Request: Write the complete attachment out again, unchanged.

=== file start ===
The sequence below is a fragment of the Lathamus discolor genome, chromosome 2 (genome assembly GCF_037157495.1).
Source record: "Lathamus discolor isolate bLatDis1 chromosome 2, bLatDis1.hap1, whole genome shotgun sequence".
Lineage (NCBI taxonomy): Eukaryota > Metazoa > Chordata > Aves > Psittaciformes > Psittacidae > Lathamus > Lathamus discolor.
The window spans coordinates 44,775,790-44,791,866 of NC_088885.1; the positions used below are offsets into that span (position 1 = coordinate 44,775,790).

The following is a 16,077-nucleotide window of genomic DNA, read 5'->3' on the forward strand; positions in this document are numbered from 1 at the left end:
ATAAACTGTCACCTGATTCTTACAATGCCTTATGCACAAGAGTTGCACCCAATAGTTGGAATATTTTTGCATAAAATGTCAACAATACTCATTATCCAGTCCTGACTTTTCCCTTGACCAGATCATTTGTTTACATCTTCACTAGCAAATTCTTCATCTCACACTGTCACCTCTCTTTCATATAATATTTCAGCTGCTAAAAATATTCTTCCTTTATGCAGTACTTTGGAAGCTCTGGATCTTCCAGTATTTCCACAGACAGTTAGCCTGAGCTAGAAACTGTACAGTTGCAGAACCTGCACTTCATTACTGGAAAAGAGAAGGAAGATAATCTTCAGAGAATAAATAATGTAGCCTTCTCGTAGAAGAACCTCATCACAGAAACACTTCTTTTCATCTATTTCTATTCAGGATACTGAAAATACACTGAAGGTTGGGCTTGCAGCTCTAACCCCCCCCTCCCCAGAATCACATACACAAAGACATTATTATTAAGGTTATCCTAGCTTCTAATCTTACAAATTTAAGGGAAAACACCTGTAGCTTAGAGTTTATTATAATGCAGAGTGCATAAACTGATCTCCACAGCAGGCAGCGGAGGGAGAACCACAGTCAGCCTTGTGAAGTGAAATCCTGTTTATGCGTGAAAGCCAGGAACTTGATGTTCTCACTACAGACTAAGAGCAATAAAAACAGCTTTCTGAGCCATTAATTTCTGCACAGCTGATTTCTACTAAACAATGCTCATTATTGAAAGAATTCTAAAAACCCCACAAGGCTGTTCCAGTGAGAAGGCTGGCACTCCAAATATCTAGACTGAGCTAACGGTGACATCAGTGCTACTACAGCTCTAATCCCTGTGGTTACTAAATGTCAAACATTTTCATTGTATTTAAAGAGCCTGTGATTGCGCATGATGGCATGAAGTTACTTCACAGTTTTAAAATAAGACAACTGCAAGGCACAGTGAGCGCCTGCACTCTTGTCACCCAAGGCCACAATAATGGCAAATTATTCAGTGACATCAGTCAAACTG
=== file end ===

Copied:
The sequence below is a fragment of the Lathamus discolor genome, chromosome 2 (genome assembly GCF_037157495.1).
Source record: "Lathamus discolor isolate bLatDis1 chromosome 2, bLatDis1.hap1, whole genome shotgun sequence".
Lineage (NCBI taxonomy): Eukaryota > Metazoa > Chordata > Aves > Psittaciformes > Psittacidae > Lathamus > Lathamus discolor.
The window spans coordinates 44,775,790-44,791,866 of NC_088885.1; the positions used below are offsets into that span (position 1 = coordinate 44,775,790).

The following is a 16,077-nucleotide window of genomic DNA, read 5'->3' on the forward strand; positions in this document are numbered from 1 at the left end:
ATAAACTGTCACCTGATTCTTACAATGCCTTATGCACAAGAGTTGCACCCAATAGTTGGAATATTTTTGCATAAAATGTCAACAATACTCATTATCCAGTCCTGACTTTTCCCTTGACCAGATCATTTGTTTACATCTTCACTAGCAAATTCTTCATCTCACACTGTCACCTCTCTTTCATATAATATTTCAGCTGCTAAAAATATTCTTCCTTTATGCAGTACTTTGGAAGCTCTGGATCTTCCAGTATTTCCACAGACAGTTAGCCTGAGCTAGAAACTGTACAGTTGCAGAACCTGCACTTCATTACTGGAAAAGAGAAGGAAGATAATCTTCAGAGAATAAATAATGTAGCCTTCTCGTAGAAGAACCTCATCACAGAAACACTTCTTTTCATCTATTTCTATTCAGGATACTGAAAATACACTGAAGGTTGGGCTTGCAGCTCTAACCCCCCCCTCCCCAGAATCACATACACAAAGACATTATTATTAAGGTTATCCTAGCTTCTAATCTTACAAATTTAAGGGAAAACACCTGTAGCTTAGAGTTTATTATAATGCAGAGTGCATAAACTGATCTCCACAGCAGGCAGCGGAGGGAGAACCACAGTCAGCCTTGTGAAGTGAAATCCTGTTTATGCGTGAAAGCCAGGAACTTGATGTTCTCACTACAGACTAAGAGCAATAAAAACAGCTTTCTGAGCCATTAATTTCTGCACAGCTGATTTCTACTAAACAATGCTCATTATTGAAAGAATTCTAAAAACCCCACAAGGCTGTTCCAGTGAGAAGGCTGGCACTCCAAATATCTAGACTGAGCTAACGGTGACATCAGTGCTACTACAGCTCTAATCCCTGTGGTTACTAAATGTCAAACATTTTCATTGTATTTAAAGAGCCTGTGATTGCGCATGATGGCATGAAGTTACTTCACAGTTTTAAAATAAGACAACTGCAAGGCACAGTGAGCGCCTGCACTCTTGTCACCCAAGGCCACAATAATGGCAAATTATTCAGTGACATCAGTCAAACTG